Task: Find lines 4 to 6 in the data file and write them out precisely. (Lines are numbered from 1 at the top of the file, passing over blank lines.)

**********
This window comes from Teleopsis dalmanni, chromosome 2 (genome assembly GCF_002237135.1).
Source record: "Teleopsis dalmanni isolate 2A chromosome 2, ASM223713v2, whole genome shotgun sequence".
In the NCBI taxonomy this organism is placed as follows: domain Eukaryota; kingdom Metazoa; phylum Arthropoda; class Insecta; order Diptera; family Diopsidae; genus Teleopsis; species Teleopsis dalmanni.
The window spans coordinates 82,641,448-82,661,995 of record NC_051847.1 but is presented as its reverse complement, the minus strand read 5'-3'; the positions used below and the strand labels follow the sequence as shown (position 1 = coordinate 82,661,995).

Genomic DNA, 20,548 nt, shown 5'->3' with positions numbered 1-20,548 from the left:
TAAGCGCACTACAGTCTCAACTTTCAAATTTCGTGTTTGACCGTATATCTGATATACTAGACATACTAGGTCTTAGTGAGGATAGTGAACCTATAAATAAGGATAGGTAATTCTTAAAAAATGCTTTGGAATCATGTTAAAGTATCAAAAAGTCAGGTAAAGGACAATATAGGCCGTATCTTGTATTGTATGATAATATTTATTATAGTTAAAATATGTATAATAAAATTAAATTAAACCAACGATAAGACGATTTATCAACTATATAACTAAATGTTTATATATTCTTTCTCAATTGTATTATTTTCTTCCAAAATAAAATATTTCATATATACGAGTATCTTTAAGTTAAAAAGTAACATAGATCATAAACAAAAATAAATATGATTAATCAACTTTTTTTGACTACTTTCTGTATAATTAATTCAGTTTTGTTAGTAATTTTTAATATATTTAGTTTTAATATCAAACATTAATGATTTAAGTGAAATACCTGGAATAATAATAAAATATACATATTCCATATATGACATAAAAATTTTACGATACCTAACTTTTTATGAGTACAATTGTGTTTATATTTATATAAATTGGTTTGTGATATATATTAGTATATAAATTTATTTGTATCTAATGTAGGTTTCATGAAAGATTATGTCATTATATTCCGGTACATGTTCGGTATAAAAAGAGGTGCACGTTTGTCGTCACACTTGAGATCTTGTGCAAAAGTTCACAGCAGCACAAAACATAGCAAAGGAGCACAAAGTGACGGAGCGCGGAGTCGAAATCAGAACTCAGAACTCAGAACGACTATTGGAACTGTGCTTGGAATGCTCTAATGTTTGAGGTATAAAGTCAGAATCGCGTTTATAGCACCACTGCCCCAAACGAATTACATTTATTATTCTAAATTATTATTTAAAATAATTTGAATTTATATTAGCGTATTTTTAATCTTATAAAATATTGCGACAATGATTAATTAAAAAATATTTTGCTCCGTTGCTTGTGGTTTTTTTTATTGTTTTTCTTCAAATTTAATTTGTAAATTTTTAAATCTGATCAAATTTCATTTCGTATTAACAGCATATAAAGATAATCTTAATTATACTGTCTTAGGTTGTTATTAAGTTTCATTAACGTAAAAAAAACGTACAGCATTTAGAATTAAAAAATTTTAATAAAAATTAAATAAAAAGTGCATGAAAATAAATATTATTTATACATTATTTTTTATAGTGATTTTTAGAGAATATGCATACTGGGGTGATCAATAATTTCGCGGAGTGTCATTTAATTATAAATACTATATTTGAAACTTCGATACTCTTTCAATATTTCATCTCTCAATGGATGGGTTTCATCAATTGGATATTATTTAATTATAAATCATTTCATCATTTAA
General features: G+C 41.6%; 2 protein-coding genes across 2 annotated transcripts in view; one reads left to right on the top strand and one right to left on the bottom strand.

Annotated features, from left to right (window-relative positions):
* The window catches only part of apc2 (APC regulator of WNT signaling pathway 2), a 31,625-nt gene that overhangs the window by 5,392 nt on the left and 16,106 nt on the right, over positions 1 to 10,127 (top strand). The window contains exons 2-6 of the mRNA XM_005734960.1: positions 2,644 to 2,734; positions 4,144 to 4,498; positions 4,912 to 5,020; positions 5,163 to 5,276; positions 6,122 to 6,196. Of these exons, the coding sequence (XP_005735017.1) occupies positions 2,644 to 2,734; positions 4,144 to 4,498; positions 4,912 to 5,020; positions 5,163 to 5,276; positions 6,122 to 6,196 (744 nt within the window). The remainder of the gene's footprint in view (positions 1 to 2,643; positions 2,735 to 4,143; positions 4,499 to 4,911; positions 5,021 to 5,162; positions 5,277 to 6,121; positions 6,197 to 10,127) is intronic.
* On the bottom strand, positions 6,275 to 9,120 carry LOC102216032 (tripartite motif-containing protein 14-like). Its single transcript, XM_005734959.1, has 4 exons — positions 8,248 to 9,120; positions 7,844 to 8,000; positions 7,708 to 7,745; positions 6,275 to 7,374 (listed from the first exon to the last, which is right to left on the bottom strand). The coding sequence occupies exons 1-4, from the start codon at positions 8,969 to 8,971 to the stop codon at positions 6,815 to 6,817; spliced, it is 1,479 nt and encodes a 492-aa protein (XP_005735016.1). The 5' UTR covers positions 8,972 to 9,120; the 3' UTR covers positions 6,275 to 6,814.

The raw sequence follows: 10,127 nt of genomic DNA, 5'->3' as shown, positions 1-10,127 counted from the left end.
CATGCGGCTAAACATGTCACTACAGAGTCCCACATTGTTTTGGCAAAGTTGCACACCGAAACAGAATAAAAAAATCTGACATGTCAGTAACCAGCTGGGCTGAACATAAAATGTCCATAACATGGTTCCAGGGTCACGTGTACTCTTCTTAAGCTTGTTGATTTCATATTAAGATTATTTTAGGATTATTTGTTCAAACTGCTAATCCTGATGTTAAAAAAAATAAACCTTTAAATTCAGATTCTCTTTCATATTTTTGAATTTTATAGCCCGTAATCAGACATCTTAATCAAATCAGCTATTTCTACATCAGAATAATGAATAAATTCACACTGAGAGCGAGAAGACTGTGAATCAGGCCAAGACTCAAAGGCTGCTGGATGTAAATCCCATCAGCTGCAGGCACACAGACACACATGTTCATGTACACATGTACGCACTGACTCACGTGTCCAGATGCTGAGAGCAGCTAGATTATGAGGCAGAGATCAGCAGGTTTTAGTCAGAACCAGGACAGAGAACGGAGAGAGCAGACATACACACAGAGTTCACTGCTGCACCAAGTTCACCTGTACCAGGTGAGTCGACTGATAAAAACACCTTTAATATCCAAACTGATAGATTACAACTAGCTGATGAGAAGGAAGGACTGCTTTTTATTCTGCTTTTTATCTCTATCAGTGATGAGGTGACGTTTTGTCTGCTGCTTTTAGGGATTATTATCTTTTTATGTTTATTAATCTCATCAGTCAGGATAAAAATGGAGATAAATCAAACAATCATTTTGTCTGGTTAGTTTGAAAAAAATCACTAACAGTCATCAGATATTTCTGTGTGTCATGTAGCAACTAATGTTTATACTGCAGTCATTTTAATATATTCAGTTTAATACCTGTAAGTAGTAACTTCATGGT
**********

The window spans coordinates 82,641,448-82,661,995 of record NC_051847.1 but is presented as its reverse complement, the minus strand read 5'-3'; the positions used below and the strand labels follow the sequence as shown (position 1 = coordinate 82,661,995).

Genomic DNA, 20,548 nt, shown 5'->3' with positions numbered 1-20,548 from the left:
TAAGCGCACTACAGTCTCAACTTTCAAATTTCGTGTTTGACCGTATATCTGATATACTAGACATACTAGGTCTTAGTGAGGATAGTGAACCTATAAATAAGGATAGGTAATTCTTAAAAAATGCTTTGGAATCATGTTAAAGTATCAAAAAGTCAGGTAAAGGACAATATAGGCCGTATCTTGTATTGTATGATAATATTTATTATAGTTAAAATATGTATAATAAAATTAAATTAAACCAACGATAAGACGATTTATCAACTATATAACTAAATGTTTATATATTCTTTCTCAATTGTATTATTTTCTTCCAAAATAAAATATTTCATATATACGAGTATCTTTAAGTTAAAAAGTAACATAGATCATAAACAAAAATAAATATGATTAATCAACTTTTTTTGACTACTTTCTGTATAATTAATTCAGTTTTGTTAGTAATTTTTAATATATTTAGTTTTAATATCAAACATTAATGATTTAAGTGAAATACCTGGAATAATAATAAAATATACATATTCCATATATGACATAAAAATTTTACGATACCTAACTTTTTATGAGTACAATTGTGTTTATATTTATATAAATTGGTTTGTGATATATATTAGTATATAAATTTATTTGTATCTAATGTAGGTTTCATGAAAGATTATGTCATTATATTCCGGTACATGTTCGGTATAAAAAGAGGTGCACGTTTGTCGTCACACTTGAGATCTTGTGCAAAAGTTCACAGCAGCACAAAACATAGCAAAGGAGCACAAAGTGACGGAGCGCGGAGTCGAAATCAGAACTCAGAACTCAGAACGACTATTGGAACTGTGCTTGGAATGCTCTAATGTTTGAGGTATAAAGTCAGAATCGCGTTTATAGCACCACTGCCCCAAACGAATTACATTTATTATTCTAAATTATTATTTAAAATAATTTGAATTTATATTAGCGTATTTTTAATCTTATAAAATATTGCGACAATGATTAATTAAAAAATATTTTGCTCCGTTGCTTGTGGTTTTTTTTATTGTTTTTCTTCAAATTTAATTTGTAAATTTTTAAATCTGATCAAATTTCATTTCGTATTAACAGCATATAAAGATAATCTTAATTATACTGTCTTAGGTTGTTATTAAGTTTCATTAACGTAAAAAAAACGTACAGCATTTAGAATTAAAAAATTTTAATAAAAATTAAATAAAAAGTGCATGAAAATAAATATTATTTATACATTATTTTTTATAGTGATTTTTAGAGAATATGCATACTGGGGTGATCAATAATTTCGCGGAGTGTCATTTAATTATAAATACTATATTTGAAACTTCGATACTCTTTCAATATTTCATCTCTCAATGGATGGGTTTCATCAATTGGATATTATTTAATTATAAATCATTTCATCATTTAA